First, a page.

The Great American Eclipse is finally upon us, and you can watch it live, right here. For the first time in nearly a century, the shadow of the moon will race across the entire continental United States. The first piece of land to experience the total eclipse is near Lincoln City, Ore., where skies will grow dark at 10:15 a.m. local time, according to NASA. Then the darkness will travel southeast, tracing a path through Idaho, Montana, Wyoming, Nebraska, Kansas, Iowa, Missouri, Illinois, Kentucky, Tennessee, Georgia, North Carolina and South Carolina before hitting the water again somewhere off the coast of Charleston. That one-way trip will last 93 minutes, NASA says. Even if you’re lucky enough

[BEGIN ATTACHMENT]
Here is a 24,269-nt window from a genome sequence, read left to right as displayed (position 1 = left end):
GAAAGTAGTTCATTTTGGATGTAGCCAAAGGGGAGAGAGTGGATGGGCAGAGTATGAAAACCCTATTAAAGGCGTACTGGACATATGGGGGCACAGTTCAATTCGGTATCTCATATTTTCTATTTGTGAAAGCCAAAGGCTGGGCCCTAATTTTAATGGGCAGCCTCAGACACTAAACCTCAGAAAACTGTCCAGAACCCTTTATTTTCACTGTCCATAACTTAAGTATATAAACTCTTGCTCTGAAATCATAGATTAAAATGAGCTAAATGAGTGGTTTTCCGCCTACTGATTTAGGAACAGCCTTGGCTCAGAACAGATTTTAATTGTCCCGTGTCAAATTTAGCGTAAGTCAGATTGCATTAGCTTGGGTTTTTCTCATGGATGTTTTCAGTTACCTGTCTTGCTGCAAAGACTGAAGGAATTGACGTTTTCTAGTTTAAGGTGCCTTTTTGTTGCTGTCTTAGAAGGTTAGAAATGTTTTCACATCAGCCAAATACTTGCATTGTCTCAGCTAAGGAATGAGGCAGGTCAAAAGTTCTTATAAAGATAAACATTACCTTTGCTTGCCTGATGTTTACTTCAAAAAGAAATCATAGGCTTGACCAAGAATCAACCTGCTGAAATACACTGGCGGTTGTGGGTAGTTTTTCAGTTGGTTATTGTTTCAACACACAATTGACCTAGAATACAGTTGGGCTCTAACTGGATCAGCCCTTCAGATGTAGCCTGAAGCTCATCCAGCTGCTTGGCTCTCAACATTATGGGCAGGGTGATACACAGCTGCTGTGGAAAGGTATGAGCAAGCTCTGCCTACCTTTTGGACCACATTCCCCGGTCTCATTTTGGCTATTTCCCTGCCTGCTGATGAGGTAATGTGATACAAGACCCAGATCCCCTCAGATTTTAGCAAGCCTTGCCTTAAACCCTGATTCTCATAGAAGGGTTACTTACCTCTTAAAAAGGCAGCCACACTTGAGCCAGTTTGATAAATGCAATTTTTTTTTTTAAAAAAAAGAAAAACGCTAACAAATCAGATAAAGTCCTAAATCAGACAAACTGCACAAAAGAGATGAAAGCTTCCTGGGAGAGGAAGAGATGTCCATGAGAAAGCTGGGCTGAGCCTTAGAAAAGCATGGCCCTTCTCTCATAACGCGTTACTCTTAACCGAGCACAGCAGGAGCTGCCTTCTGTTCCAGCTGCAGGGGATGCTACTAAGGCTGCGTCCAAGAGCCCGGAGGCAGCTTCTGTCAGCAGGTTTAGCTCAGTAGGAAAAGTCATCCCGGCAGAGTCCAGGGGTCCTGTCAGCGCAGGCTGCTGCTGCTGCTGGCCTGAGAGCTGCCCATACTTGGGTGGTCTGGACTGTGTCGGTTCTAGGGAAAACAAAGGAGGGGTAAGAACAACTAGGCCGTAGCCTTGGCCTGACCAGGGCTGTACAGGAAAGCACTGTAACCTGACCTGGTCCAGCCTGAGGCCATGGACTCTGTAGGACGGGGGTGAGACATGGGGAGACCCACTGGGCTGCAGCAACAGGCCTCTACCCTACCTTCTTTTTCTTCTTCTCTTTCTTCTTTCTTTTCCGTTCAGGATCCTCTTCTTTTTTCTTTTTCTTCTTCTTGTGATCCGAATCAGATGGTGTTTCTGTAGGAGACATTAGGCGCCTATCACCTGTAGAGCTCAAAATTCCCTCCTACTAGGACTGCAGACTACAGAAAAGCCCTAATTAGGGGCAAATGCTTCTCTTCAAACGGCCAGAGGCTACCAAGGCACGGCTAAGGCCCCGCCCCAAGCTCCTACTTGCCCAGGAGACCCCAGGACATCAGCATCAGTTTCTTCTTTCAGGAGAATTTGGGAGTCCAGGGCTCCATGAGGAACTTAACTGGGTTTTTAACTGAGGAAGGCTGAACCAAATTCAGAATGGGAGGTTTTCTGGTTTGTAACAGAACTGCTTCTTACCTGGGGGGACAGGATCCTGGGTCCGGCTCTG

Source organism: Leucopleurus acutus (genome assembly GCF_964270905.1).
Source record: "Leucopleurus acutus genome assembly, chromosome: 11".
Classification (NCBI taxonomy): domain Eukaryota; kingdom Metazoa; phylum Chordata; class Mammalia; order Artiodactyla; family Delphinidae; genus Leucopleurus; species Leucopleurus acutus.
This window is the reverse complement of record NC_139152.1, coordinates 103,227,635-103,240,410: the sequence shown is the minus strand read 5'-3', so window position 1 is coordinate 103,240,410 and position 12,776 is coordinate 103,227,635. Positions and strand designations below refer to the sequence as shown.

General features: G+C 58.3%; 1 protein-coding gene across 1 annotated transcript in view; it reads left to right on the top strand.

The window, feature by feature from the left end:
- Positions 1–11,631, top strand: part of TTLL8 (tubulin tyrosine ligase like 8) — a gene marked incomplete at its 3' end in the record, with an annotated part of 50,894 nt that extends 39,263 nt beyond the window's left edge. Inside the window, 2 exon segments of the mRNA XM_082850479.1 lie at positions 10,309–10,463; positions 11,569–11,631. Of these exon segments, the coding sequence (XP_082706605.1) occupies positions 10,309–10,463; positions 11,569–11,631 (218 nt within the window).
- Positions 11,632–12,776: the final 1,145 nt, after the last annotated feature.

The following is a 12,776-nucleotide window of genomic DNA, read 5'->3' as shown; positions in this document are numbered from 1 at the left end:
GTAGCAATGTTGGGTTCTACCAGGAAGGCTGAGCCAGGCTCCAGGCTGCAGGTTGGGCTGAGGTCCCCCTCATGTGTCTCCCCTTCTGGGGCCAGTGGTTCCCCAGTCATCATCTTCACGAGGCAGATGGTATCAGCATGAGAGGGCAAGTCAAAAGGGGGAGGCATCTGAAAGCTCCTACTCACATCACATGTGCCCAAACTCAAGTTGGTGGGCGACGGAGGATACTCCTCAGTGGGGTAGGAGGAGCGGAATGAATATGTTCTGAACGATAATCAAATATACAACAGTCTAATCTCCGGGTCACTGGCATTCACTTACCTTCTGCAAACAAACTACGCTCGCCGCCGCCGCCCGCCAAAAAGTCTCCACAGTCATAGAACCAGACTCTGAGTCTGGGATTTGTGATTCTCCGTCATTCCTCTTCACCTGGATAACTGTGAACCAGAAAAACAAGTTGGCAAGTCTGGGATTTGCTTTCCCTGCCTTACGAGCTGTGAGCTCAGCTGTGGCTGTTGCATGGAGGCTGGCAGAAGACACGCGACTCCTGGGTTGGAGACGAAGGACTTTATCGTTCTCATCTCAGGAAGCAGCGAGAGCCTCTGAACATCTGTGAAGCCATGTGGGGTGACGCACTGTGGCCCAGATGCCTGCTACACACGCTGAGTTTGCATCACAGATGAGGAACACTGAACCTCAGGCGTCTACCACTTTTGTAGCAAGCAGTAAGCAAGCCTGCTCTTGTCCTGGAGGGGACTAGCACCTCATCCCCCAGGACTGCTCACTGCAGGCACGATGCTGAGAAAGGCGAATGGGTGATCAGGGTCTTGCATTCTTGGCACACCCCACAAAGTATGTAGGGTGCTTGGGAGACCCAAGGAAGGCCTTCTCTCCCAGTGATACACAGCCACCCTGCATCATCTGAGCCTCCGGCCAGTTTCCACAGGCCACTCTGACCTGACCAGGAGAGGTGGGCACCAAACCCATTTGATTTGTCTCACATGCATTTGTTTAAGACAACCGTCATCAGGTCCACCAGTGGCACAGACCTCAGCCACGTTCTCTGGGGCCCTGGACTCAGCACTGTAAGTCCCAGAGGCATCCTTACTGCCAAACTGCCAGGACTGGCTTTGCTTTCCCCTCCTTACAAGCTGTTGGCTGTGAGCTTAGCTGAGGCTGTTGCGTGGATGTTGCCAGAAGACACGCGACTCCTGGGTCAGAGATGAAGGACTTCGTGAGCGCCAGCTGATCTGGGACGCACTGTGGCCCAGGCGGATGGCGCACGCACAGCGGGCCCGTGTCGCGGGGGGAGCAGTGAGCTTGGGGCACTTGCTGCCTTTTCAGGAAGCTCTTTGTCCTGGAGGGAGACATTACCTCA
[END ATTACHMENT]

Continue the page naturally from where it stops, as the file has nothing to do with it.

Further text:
How tell if your solar eclipse glasses are safe -- according to NASA scientists.
Elon Musk, Google DeepMind co-founder Mustafa Suleyman, and 114 other leading AI and robotics experts have joined together to ask the UN to ban the use of so-called killer robots in an open letter published today. The group is concerned about the potential use of lethal autonomous weapons and how they might be applied in the future, and they penned a short note released by the Future of Life Institute. The text was made public to kick off the opening of the International Joint Conference on Artificial Intelligence (IJCAI 2017) in Melbourne, Australia, according to a press release.